Agreed. I've been using SpringBoot for the past 2 years and it ticks all of the proposed checkboxes. After having to work on a .NET project, a modern OWIN/MVC 5 stack ticks similar check boxes. JavaEE 8 will be too little to late.

Re: Let ASP.NET MVC and Spring MVC Bury This Monster! by William Smith

Certainly right now Spring Boot and Cloud Foundry is the best way of building cloud apps in Java I don’t really see a role for ASP.NET but whatever floats your boat.

But given that the foundations of Spring rest quite heavily on Java EE Java EE still matters.

I also think there is a role for Java EE in cloud - specifically around portability and lock-in. The lack of portability between different cloud providers seems to be a significant area of concern - well explored here:

As a standard Java EE could provide this which would be a good thing.

Re: Let ASP.NET MVC and Spring MVC Bury This Monster! by Ryan McDonough

Springs reliance on JavaEE is actually quite limited depending on how you use it. Yes, if you deploy to a JavaEE app server, Spring relies on Java EE. But if I'm using SpringBoot, JavaEE reliance is greatly reduced. At this point, I'm relying mostly on servlets and maybe a JDBC datasource. But it's very easy to not use any of these. For example, I can use and Cassandra and not touch any JavaEE API. Since SpringBoot has been released, I have to do things like a JNDI lookup, use JMS, etc. Everything is self-executable JAR as opposed to a WAR deployment.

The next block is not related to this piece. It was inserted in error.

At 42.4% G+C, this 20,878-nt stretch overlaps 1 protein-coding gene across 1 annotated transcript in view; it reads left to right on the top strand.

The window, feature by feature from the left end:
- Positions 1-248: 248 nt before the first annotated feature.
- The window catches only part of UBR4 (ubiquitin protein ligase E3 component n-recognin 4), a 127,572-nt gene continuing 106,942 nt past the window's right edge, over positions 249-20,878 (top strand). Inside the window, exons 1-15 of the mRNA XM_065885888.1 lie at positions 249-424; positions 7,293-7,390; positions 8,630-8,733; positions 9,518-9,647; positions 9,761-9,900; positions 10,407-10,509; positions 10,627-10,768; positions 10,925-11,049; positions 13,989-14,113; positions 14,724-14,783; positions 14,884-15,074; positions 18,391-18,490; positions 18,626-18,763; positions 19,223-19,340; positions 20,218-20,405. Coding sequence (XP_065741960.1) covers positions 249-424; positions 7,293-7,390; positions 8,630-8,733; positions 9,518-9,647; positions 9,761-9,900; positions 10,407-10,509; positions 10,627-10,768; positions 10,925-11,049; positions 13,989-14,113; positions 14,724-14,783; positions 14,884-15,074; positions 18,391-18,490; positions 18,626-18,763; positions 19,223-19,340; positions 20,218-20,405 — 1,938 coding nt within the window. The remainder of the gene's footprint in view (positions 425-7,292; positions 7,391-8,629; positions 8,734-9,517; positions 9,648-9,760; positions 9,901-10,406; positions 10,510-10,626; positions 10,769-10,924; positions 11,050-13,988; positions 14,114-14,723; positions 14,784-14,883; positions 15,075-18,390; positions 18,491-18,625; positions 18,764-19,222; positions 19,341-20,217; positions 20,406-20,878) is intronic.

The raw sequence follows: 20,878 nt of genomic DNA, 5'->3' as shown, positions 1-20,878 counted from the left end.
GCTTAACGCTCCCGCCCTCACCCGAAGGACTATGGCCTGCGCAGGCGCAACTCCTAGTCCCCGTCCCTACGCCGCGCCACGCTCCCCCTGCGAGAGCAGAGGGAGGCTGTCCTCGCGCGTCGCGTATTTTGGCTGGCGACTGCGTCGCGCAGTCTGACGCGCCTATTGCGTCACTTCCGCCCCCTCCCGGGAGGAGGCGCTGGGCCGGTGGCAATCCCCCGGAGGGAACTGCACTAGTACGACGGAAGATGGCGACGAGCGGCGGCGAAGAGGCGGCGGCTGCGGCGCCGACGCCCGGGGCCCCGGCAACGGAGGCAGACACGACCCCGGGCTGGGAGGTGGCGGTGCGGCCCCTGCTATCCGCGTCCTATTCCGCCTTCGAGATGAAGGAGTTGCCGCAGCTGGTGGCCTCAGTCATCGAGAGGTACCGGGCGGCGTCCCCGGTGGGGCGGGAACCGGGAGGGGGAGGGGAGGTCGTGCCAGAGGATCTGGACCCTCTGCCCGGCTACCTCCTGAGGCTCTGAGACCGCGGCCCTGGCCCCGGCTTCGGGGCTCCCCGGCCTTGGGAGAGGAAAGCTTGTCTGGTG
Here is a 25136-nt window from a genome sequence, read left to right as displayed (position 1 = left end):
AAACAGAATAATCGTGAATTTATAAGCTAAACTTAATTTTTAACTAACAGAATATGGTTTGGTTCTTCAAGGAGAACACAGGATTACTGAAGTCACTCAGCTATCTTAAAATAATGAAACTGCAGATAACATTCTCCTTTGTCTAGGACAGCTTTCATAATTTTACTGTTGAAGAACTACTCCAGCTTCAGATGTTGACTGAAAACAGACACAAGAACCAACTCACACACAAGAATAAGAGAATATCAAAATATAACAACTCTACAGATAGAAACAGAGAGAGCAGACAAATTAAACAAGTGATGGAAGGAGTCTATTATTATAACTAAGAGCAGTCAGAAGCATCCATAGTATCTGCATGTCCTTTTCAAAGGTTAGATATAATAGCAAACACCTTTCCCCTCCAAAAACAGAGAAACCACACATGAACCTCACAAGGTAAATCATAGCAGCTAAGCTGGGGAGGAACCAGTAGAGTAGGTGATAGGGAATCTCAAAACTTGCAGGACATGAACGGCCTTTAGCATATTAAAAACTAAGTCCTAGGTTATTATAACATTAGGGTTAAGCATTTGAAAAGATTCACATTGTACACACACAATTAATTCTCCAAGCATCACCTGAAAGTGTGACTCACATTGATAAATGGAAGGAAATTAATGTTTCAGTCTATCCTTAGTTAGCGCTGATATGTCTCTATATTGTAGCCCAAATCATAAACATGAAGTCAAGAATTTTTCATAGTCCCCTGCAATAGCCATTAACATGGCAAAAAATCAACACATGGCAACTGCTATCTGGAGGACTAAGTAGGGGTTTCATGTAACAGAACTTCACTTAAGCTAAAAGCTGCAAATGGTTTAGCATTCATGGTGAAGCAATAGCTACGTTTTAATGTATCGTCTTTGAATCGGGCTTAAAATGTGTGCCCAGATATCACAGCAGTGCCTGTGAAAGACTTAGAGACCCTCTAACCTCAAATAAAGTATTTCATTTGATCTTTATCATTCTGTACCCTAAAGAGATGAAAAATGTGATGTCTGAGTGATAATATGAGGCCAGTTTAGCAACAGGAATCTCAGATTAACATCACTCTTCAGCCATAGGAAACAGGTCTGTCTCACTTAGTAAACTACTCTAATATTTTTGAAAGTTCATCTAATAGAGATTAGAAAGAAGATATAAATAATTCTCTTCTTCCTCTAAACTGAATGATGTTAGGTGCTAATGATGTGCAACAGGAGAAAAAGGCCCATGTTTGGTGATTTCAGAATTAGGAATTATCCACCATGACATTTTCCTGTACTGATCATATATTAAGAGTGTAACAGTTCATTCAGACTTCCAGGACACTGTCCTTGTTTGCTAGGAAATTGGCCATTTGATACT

As for Cloud interop: JavaEE cannot provide a valuable solution to this problem. A large portion of Cloud vendor lock-in is a configuration management problem, not a Java API problem. If Oracle is seeking to address this aspect, they're barking up the wrong tree. Cloud deployment is a language-agnostic problem and I'd really like to not see Oracle present something Java-specific. Containers are just fine and my Node.js apps are now deployed the same way as our Java apps: in Docker containers.

The bigger problem is that Oracle is going about this in an old school manner and lumping multiple releases in a big bang release. For Java itself, that's fine. But JavaEE is collection of different APIs that all have their own lifecycle. The JavaEE releases only benefit app server vendors. As an end user, I cherry pick which ones I use. I haven't relied on a JavaEE container for past 6 years and I'm not waiting for one either. Release the underlying APIs when they are ready as opposed to waiting for the big bang release.

Re: Let ASP.NET MVC and Spring MVC Bury This Monster! by Will Hartung

They should have just done a new initiative outside of JEE. I agree that Cloud != Enterprise, particularly in JEEs view of "Enterprise". JEE is about creation and integration of "enterprise" systems. While there's a deployment aspect of it, the bulk of functionality within JEE is orthogonal to deployment.

We still have not seen a new "spec" for "JEE 8", but I still believe they ditched pretty much the entirety of what was discussed before, bolted on "Java Cloud stuff" under the JEE8 aegis and called it a day -- thinking that somehow they're actually moving the community forward.

Re: Let ASP.NET MVC and Spring MVC Bury This Monster! by Michael McCutcheon

Agreed. In the age of Spring Boot, Vert.x, Play Framework, RatPack, etc. Java EE has become the dinosaur tech for big, bloated app servers. There is no use for this any more. It's time has come and gone.